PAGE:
TENT: Right. I know. It’s true. But he and I – we don’t get into anything like that. We don’t take ownership of things in the movies. I figure what happens in the room when we close the door – happens and whatever comes out comes out. We don’t say to ourselves “that was my idea.” Because it’s never really anyone’s idea. It’s a combination of people working on a project or scene and whatever comes out is what comes out.

HULLFISH: Right, because on something where you truly believe, “That was my idea.” It was still triggered by….

TENT: Yes!

HULLFISH: …your director maybe saying something that didn’t work, but that’s how you came up with your idea.

TENT: Exactly. So that’s why I think the editing rooms is this sanctuary where stuff happens and when it comes out of the room hopefully it’s good. Who knows or cares why things came out the way they did? It was a combination of everything that happens in there.

HULLFISH: Because the producers brought you onto this film was there any tension between the directors and the producers and your relationship with them?

TENT: In this circumstance, everyone I think felt there needed to be some help or they needed some fresh eyes on the project. I had breakfast with Tyler and Michael right before I started — and they were excited about having someone else help, because I think they had been working really hard, but they were just stuck a little bit.

HULLFISH: So two directors?

TENT: Tyler and Michael Yeah.

HULLFISH: How did they interact with each other?

TENT: It’s interesting. They’re really great guys. They’re super talented. They’ve known each other for years. They’re really good buddies. They made a short film together, and they know Zach. It’s a great story behind the making of this movie. Zach, they met at a filmmaking camp in Florida I believe where Zach’s from — for Down’s syndrome children and adults. They really love Zach and Zach’s so lovely — you’ll see it in the movies. They decided to work on a script with him. So many of the ideas in the script are things that Zach came up with. They were so open to his ideas. Zach loves wrestling so we’re going to work this wrestling thing into the movie. Zach loves to swim, so we’re going to work this swimming thing into the movie and that’s how they wrote it. That’s how they directed it and that’s how they were in the editing room too.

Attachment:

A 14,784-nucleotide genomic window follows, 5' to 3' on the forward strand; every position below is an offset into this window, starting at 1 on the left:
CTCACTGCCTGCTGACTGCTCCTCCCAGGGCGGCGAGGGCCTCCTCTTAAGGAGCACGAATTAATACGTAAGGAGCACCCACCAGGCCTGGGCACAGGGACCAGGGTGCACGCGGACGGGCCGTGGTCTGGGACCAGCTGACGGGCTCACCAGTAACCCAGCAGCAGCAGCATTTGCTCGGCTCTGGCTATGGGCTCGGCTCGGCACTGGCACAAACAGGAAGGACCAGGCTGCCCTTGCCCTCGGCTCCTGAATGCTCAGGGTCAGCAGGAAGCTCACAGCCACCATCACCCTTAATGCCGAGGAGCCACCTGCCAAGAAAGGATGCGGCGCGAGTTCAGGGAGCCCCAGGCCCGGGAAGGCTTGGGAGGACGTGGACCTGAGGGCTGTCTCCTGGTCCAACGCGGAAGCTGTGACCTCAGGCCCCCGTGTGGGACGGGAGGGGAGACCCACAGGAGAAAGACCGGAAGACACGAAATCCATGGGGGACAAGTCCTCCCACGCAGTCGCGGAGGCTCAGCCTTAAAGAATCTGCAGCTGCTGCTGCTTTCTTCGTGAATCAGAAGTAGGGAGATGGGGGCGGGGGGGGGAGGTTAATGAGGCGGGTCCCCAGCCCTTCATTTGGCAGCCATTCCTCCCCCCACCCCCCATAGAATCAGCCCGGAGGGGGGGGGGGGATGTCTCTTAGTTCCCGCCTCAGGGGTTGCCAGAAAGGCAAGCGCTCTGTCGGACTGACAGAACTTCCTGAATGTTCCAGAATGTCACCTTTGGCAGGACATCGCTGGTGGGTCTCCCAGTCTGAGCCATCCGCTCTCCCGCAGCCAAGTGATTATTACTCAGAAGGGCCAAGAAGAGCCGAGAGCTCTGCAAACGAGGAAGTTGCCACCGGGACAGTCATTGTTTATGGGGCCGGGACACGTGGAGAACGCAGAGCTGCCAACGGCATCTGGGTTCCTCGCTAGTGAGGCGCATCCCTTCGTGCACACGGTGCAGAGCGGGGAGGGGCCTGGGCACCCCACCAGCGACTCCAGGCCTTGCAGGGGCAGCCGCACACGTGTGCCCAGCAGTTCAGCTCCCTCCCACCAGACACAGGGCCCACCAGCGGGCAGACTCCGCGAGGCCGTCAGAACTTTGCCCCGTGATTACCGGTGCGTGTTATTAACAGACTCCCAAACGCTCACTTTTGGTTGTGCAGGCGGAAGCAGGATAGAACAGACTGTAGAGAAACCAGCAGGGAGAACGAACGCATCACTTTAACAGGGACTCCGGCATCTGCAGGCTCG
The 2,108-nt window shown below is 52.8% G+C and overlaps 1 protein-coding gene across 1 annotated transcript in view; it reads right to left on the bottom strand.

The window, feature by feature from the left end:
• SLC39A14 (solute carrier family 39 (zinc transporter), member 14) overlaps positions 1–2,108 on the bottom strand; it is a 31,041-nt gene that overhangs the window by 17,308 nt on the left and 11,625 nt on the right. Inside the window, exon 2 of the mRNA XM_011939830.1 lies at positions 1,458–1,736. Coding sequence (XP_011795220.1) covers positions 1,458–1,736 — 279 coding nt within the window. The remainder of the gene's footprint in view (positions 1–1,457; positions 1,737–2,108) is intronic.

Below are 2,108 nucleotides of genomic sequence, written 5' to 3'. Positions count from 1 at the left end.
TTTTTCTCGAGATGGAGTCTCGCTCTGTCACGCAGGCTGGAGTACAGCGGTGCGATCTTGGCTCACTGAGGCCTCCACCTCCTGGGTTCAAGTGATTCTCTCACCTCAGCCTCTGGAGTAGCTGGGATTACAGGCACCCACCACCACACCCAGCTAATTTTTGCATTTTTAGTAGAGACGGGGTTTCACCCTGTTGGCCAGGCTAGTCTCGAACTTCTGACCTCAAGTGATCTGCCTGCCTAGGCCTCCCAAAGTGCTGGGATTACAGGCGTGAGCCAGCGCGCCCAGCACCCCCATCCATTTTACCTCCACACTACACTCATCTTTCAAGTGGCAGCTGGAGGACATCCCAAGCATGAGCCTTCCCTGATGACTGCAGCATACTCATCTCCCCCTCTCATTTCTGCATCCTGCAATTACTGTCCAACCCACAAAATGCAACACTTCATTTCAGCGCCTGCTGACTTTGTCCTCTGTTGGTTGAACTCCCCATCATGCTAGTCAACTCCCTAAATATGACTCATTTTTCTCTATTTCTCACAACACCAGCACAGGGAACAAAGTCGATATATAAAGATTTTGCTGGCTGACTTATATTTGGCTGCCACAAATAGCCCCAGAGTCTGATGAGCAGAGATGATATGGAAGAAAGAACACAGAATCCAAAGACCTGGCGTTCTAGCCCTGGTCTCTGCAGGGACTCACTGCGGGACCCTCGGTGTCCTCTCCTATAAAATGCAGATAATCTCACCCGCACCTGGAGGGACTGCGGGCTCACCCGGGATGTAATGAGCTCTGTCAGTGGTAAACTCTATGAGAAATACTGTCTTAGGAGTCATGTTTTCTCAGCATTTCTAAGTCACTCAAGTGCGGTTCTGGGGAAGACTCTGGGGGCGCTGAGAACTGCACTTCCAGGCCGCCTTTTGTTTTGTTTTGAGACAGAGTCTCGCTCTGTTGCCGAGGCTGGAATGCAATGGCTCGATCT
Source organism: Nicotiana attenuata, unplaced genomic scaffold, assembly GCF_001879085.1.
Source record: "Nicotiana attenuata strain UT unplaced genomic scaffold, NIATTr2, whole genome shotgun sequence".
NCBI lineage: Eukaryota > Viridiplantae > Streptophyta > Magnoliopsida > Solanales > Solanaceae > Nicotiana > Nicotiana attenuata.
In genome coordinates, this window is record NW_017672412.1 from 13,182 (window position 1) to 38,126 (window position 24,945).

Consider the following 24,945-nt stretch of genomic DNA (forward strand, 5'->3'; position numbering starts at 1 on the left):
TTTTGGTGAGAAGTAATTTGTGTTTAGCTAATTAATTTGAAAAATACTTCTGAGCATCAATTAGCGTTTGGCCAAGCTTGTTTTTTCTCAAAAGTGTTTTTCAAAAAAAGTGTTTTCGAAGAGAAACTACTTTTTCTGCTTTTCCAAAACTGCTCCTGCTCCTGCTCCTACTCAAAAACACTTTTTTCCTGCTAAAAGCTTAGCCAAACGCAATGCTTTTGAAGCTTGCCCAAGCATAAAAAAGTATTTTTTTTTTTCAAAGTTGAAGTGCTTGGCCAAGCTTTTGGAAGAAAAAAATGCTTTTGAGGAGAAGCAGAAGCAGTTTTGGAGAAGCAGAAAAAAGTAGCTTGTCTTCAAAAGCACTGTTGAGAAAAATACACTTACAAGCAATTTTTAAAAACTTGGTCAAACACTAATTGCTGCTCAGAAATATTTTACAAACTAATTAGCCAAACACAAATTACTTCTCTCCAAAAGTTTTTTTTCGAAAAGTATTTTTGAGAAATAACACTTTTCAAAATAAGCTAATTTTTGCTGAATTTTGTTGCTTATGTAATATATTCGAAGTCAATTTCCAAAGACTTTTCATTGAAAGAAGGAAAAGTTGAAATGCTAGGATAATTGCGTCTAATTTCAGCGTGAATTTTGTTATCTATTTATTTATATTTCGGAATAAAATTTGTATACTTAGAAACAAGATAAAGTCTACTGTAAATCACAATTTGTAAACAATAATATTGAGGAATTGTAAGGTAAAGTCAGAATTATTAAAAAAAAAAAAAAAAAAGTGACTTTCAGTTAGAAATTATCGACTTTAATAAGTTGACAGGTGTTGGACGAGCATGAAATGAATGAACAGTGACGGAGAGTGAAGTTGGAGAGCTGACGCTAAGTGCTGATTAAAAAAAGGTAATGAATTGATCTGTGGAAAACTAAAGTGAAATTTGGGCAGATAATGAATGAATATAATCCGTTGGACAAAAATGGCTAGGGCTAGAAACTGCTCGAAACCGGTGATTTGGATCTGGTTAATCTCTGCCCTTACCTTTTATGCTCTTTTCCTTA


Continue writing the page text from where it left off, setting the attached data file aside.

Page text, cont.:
HULLFISH: Thank you so much for chatting with me. I really enjoyed talking about this movie with you.

TENT: I can’t wait for you to see it. So please let me know. I’d love to hear what you think.

Art of the Cut book cover
Art of the Cut: Conversations with Film and TV Editors

To read more interviews in the Art of the Cut series, check out THIS LINK and follow me on Twitter @stevehullfish

The first 50 interviews in the series provided the material for the book, “Art of the Cut: Conversations with Film and TV Editors.” This is a unique book that breaks down interviews with many of the world’s best editors and organizes it into a virtual roundtable discussion centering on the topics editors care about. It is a powerful tool for experienced and aspiring editors alike. Cinemontage and CinemaEditor magazine both gave it rave reviews. No other book provides the breadth of opinion and experience. Combined, the editors featured in the book have edited for over 1,000 years on many of the most iconic, critically acclaimed and biggest box office hits in the history of cinema.


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Steve Hullfish has been producing and editing award-winning television since the mid-1980s. He has written six books, and edited four theatrical feature films (including two Number One New Movies in the US). He has lectured…